You’re the parent. The adult. The boss. It’s up to you. You are the responsible one. You have to be the grown up. Set Boundaries. Be firm. Don’t give in. Be consistent…
It was coming into the end of the day, and I’d been alone with the kids. The Mamanator was taking a weekend to catch up with friends and go for a drink (scandalous) with some of her old mates who were now mums. It was a kid-free Melbourne based girls night that they’d all earned.
We’d had a good day, with a couple of screaming matches. One in the library when I had to take my son away from the big touch screen-interactive-whatsit they set up in there because he pushed his sister over when she tried to join in. He crossed a line, and I had to be the grown up. One in a shop when my son wouldn’t accept that I wasn’t going to buy him the cars he wanted, in spite of me giving him several other options. But he’d calmed down, recovered and apologised.
Now, however, I was calling for the end of bath time. I’d set a timer to limit the bath that night with my phone, and the allotted time had elapsed. The kids complained, a lot, but I’d set a boundary, and I intended to stick to it. I eventually got one of my kids enthused with the idea of cleaning out the bath and exiting. It was the little one, she always folds first, or changes her mind first.
The Lad, at 4, was sticking to his guns. He had set up his cars to race and he hadn’t finished. I tried to get his attention, repeating his name over and over and over, with increasing frustration, exasperation and urgency, and increased effort on my part to get him to look at me. I had to be the grown up again.
“I’m going to stat putting those cars away if you don’t listen to me now”
He looked up.
“I want you to let your sister pull the plug and put the toys away, bath is over”.
He went straight back to his cars. Not a word. Not a change. Barely a glance. I took deep breaths.
Meanwhile The Lass had managed to wrest the plug free and the bath drained. One by one, with incredible slowness, he put the cars away. By the time he left the bath I had the little girl dressed and ready.
“Okay, now go to your room and get your PJ’s Lad. Go to your room and get your PJs. Go get your PJs in your room”. It’s funny how the wording changes when you repeat yourself sometimes, hoping the new combination of words will sink in. They did not, as you might have guessed.
He was standing in front of the mirror, making funny sounds, funny faces and (I think) trying to moon himself or look up his own bottom… After my 3rd variation on a request he moved and started to walk towards the door. FINALLY. I’d done it. I was the 4-year-old whisperer.
Then he turned around to go back to the bathroom mirror, and I lost it. One of those guttural dad-growls came up and I felt myself shaking for a split second. I can’t remember what words I used, or if I just shouted in frustration, but this boy was milking every second he could out of this bath, and they were seconds I did not want to give him.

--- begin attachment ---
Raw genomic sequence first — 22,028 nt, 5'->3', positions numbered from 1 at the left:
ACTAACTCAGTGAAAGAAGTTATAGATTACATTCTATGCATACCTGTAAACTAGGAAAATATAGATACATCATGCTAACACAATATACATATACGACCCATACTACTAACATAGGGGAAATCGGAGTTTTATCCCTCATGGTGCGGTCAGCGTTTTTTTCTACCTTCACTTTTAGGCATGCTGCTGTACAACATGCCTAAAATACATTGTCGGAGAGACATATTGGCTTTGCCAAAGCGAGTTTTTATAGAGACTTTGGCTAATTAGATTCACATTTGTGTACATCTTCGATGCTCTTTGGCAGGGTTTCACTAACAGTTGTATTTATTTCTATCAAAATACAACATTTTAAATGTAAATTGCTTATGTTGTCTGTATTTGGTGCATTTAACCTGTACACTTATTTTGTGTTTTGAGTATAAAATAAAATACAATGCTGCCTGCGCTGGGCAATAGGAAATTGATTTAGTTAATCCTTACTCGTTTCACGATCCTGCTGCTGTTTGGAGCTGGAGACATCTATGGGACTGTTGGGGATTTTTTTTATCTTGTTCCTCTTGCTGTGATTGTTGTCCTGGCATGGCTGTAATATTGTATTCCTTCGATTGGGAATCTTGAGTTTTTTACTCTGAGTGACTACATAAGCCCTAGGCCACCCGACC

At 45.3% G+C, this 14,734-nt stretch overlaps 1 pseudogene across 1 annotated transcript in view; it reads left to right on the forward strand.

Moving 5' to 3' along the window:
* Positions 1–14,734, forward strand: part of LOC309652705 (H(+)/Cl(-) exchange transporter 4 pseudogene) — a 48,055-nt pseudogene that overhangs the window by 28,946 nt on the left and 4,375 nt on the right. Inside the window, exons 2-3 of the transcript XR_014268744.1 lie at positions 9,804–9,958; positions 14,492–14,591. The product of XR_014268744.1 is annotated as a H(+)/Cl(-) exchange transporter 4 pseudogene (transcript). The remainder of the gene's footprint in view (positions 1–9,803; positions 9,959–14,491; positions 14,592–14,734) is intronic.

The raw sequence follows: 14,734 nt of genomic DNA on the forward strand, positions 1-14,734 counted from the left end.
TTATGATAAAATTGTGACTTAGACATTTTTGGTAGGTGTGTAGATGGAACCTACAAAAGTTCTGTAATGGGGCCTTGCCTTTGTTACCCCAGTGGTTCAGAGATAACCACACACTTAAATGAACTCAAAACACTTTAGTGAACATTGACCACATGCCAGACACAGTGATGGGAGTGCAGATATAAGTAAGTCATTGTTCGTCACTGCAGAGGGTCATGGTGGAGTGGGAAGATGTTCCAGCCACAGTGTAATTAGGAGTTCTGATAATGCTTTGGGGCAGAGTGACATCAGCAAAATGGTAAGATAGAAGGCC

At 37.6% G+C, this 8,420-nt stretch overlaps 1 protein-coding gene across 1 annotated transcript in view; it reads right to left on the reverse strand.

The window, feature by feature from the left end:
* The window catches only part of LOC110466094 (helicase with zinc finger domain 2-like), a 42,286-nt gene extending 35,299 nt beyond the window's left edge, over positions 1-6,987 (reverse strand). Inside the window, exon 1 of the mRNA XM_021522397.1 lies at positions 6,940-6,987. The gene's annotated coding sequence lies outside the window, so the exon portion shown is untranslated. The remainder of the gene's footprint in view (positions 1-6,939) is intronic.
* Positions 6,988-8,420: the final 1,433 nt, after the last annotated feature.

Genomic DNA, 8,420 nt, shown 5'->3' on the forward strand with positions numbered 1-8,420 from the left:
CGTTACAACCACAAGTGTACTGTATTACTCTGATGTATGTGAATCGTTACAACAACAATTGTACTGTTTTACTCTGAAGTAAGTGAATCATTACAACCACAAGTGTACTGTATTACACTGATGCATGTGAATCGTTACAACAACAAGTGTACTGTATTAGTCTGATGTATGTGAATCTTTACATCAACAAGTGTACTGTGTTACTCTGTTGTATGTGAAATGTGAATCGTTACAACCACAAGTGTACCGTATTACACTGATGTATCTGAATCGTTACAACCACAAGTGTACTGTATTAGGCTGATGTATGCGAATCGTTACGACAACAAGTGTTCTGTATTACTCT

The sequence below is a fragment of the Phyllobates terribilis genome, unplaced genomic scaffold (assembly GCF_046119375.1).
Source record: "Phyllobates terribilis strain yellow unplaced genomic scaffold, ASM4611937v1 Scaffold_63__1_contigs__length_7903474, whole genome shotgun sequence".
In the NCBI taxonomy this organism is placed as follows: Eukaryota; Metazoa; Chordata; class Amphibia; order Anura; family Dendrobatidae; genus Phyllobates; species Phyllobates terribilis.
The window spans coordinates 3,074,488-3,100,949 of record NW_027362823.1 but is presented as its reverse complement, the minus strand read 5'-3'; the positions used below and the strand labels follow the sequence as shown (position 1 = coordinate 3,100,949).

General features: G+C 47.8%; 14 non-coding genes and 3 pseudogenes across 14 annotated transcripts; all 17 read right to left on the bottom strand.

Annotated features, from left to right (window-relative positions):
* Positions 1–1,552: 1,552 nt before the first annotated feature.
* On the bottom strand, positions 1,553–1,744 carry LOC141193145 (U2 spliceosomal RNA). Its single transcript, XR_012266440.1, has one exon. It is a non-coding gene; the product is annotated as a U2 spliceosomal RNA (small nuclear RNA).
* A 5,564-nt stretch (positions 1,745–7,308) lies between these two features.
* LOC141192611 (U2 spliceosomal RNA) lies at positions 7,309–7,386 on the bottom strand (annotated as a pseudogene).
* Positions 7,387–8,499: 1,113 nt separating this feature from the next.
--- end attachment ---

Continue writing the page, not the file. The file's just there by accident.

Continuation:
He turned around, looking upset and walked out the bathroom door, and turned the wrong way, back towards the kitchen.
“WHY CAN’T YOU JUST DO WHAT I’VE ASKED YOU TO DO SEVEN TIMES!!!! GAAAAAH!”
I think I said that. Can’t really remember. But it was close to that.
But then he was in bed. I was reading. Both children were drinking milk and time had passed. As I talked about stories and read them I paused for a second.
“Daddy shouldn’t have yelled before. I got angry, and that’s why I yelled, but I shouldn’t have done it. Sorry”.
I wanted my son to apologise for his behaviour that evening. Part of me wanted to DEMAND it, to order him to apologise to him. He’d been a turd.
But then I thought about it. Thought about how his frustration recently had been manifesting itself with my own words of frustration. He’d started saying one of my favourites: “STOP INTERRUPTING ME!” at the top of his voice. How he’d grunt, like me.
Then I thought about the words I wanted him to use. The voice I wanted him to use, and how especially at his age tone means so much more than the dictionary definition of what I’m saying. I thought of all the times I tried to berate him or guilt trip him into doing things for me.
I mean don’t get me wrong, he’s a handful, and he certainly knows how to push my buttons. Yet, I know that in those moments with raised voices, with exasperated tones and with sighs of disappointment, I am letting him down. I’m showing him, demonstrating to him, exactly what I don’t want from him.
And I need to do better.
“That’s okay dad” came a calm and level reply.
Later we were reading stories. There was some discussion (conflict) over how the night would run. Normally I read some picture books then The Lass goes to The Mamanator while I read longer stories, or a chapter book, to The Lad. Tonight it was different, The Lass would need some lullabies from dad, so the stories would have to wait.
“Now Lad, I’m going to ask you to do something alright?”
“I need to help your sister get to sleep. Can you be a big brother for me and wait till she’s asleep for your special stories?”
And then, with a small tear in one eye, I leant over to him “Thanks son, I’m proud of the way you’re looking after your sister”.
Songs ensued. The Lass slept fast. Stories were had and I sat with this boy of mine until he fell asleep.
If I want him to learn to apologise, I need to do it. If I want him to use a kind voice, I need to do it. If I want to see fewer tantrums, I have to throw less of them. Hopefully I have the willpower to do all that in the face of this rambunctious, cheeky and sometimes downright defiant little boy. And when I don’t, have the maturity to say sorry.
After all, I have to be the grown up.